One-on-One with David Blumenthal, M.D., National Coordinator for Health IT (Part 1)

Dec. 27, 2011
Healthcare Informatics Senior Contributing Editor David Raths sat down with David Blumenthal, M.D., the National Coordinator for Health Information Technology, in his Washington, D.C., office to discuss meaningful use and certification issues.

Now that the comment period on the proposed meaningful use rule has ended, it is up to the Centers for Medicare and Medicaid Services and the Office of the National Coordinator for Health Information Technology to weigh the merits of those comments and develop a final rule, which is expected sometime in May or June. CIOs and EHR vendors are anxiously waiting to learn whether greater flexibility may be included in Stage 1 meaningful use requirements. On April 13, Healthcare Informatics Senior Contributing Editor David Raths sat down with David Blumenthal, M.D., the National Coordinator for Health Information Technology, in his Washington, D.C., office to discuss meaningful use and certification issues.

Healthcare Informatics: Paul Tang, M.D., vice-chair of the federal HIT Policy Committee, said the other day that people may be focusing too much attention on the $14 billion to $28 billion in electronic health record (EHR) incentive funding and not enough on the impact of the $2 billion your office is spending on other programs. Do you see it that way, too?

David Blumenthal, M.D.: Obviously, the incentive money is very important, and we shouldn’t overlook that and can’t underestimate it. If you’re thinking about changing the psychology of the market, then indeed the incentive money is the critical lever. But if one is talking about preparing providers to participate in that market, then the discretionary money is a dramatic change in what has been available before.

Another way to think about it is in terms of the identified obstacles to meaningful use. One obstacle is financial. Providers say they lack the capital to acquire and implement EHRs. The meaningful use incentives are directed at that. Another major set of obstacles is a lack of logistical support, a lack of confidence in physicians’ own ability to choose the right equipment and technical solutions, and uncertainty about how to maintain and support them. It’s those latter obstacles that the discretionary money addresses. It also addresses the issue of availability of a trained work force. In the long run, the market will probably manage that to some degree, but it won’t be sufficient. Finally, the discretionary money is the only investment we have in helping the field to go beyond adoption to optimal use, which requires a quality improvement perspective, a work redesign perspective, and a care improvement perspective.

HCI: There have been a large number of comments from groups like the American Hospital Association asking that the meaningful use criteria be simplified. Some have criticized what they call an “all or nothing” approach and ask that providers get credit for partial success. Is there a downside to doing what they ask? Would it slow progress toward health IT’s widespread deployment? Is there a compromise position that will answer these criticisms?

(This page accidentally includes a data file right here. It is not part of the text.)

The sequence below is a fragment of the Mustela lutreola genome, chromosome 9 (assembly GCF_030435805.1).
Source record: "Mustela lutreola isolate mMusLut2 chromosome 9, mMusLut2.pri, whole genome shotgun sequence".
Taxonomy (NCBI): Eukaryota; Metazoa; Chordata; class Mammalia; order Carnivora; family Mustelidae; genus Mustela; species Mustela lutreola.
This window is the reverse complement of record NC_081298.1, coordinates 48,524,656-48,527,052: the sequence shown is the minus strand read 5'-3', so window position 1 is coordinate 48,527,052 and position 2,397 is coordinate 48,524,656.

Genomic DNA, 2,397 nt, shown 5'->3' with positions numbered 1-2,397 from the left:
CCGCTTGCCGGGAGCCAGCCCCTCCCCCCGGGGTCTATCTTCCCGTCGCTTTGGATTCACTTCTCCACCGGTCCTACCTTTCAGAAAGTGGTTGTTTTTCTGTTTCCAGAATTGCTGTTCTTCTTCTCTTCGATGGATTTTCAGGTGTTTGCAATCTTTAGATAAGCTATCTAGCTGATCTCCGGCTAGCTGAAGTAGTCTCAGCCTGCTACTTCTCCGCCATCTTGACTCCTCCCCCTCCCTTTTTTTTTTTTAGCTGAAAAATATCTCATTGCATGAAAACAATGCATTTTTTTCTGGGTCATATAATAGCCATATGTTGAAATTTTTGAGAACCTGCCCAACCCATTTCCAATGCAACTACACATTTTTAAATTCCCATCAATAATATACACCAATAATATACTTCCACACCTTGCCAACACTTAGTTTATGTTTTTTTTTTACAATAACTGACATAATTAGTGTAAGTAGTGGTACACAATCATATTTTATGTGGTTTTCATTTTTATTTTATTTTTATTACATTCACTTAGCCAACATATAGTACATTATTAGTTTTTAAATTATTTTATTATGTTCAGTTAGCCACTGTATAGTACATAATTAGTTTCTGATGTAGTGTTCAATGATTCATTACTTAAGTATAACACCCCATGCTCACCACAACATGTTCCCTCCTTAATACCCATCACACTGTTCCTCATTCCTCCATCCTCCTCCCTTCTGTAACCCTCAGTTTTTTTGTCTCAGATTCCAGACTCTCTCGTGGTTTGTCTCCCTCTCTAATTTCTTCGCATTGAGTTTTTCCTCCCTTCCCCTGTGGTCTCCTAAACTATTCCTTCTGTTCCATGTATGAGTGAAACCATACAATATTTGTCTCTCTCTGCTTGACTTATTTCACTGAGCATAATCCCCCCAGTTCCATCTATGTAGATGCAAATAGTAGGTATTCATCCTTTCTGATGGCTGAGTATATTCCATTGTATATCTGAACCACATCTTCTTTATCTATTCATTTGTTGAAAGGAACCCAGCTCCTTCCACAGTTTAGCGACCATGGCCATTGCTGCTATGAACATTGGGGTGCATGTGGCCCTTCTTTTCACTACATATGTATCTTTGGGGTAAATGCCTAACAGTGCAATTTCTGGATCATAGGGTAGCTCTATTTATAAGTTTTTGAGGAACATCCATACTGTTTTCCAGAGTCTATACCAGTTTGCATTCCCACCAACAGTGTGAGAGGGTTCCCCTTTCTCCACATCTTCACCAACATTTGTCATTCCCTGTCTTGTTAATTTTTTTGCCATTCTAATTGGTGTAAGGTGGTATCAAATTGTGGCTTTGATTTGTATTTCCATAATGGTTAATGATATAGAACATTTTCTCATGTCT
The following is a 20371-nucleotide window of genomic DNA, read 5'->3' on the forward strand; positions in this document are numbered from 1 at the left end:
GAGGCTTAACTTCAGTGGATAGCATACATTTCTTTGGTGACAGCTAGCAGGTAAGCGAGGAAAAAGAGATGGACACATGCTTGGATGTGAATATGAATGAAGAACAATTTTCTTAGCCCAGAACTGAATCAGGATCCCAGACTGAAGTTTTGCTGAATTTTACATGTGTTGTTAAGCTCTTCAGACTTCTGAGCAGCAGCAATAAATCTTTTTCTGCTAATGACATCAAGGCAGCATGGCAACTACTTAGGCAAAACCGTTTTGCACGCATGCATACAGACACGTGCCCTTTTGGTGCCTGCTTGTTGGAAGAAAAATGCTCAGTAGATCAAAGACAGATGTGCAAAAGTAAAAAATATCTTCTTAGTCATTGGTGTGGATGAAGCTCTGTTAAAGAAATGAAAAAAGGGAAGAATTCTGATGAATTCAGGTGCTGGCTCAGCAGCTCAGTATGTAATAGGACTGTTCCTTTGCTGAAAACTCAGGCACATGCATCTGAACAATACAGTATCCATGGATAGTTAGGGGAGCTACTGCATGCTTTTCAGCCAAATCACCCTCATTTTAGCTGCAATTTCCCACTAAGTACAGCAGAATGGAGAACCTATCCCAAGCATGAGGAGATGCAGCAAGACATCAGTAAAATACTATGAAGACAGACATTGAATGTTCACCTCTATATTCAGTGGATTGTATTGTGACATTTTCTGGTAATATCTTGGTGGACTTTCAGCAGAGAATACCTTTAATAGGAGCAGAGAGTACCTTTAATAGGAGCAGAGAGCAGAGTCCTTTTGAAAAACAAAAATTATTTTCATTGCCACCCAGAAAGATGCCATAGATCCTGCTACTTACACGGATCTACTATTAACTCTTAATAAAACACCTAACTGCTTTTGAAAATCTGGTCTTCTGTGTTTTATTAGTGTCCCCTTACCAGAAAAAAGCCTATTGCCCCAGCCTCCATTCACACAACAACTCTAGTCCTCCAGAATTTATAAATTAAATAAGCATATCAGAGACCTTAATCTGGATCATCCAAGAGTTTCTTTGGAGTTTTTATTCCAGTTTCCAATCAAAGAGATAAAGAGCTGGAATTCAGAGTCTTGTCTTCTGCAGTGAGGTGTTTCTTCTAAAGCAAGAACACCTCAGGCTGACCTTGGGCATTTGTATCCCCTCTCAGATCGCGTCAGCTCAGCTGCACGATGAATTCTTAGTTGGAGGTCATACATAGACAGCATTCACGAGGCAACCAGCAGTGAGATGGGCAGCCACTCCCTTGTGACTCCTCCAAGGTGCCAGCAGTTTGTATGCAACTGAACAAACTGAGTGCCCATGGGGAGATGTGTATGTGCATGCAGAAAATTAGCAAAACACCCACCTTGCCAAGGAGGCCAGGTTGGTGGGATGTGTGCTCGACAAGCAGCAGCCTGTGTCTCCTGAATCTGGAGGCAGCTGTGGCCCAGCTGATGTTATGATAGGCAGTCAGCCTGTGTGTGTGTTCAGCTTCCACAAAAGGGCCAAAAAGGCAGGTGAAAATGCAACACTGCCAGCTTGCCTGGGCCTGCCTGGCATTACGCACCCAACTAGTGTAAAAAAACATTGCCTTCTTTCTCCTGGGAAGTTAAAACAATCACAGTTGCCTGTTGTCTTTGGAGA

Blumenthal: We always knew that we were trying to achieve a balance between stretching providers and breaking them. And we knew that we would be receiving lots of comments on both sides of that issue — that is, we get comments saying that we didn’t go far enough, and comments saying we’ve gone too far. The hospital association and physician groups are more interested in this and more organized, and therefore the volume of comments tends to reflect their perspective. But we also have received lots of comments from consumer groups, industry, employers, and health plans who are urging us to be at least as ambitious as we’ve been. We’ll look at all of those and try to make a reasoned judgment on the right course to take. There are stakes on both sides. On the one hand, we want to get providers on the escalator. We want them to get started.

HCI: So what do you say to physician groups that are concerned that if many physicians try to achieve meaningful use and fail, they will become discouraged and implementation rates will fall?

Blumenthal: That may be true for some. I take a longer-term view. My view is that electronic collection, storage, management and use of information is an inevitability in the 21st century, and that the federal government is trying to speed up the inevitable. This is a fairly calculated investment by the Congress not in adoption, but in a level of use that brings benefit. We shouldn’t spend the taxpayers’ hard-earned dollars for results that don’t meet the Congress’ standard, and that standard is meaningful use.

HCI: Dr. Tang also has spoken frequently about the importance of getting clinical quality data directly from EHRs rather than from claims data. What do you say to CIOs who have indicated that the quality indicators in the first stage of meaningful use are beyond the capabilities of today’s EHRs?

Blumenthal: We know that the current generation of EHRs was not designed to produce quality data, and that without modification they won’t be able to do so. But we also know that they can do it. Vendors tell us they can. Vendors have told us they knew they could do this five years ago but they chose not to because there was no market for it. We are trying to alter the dynamics of the market. We’re trying to make a business case for the vendors to make this possible and for providers to demand it.

Click here to read part 2

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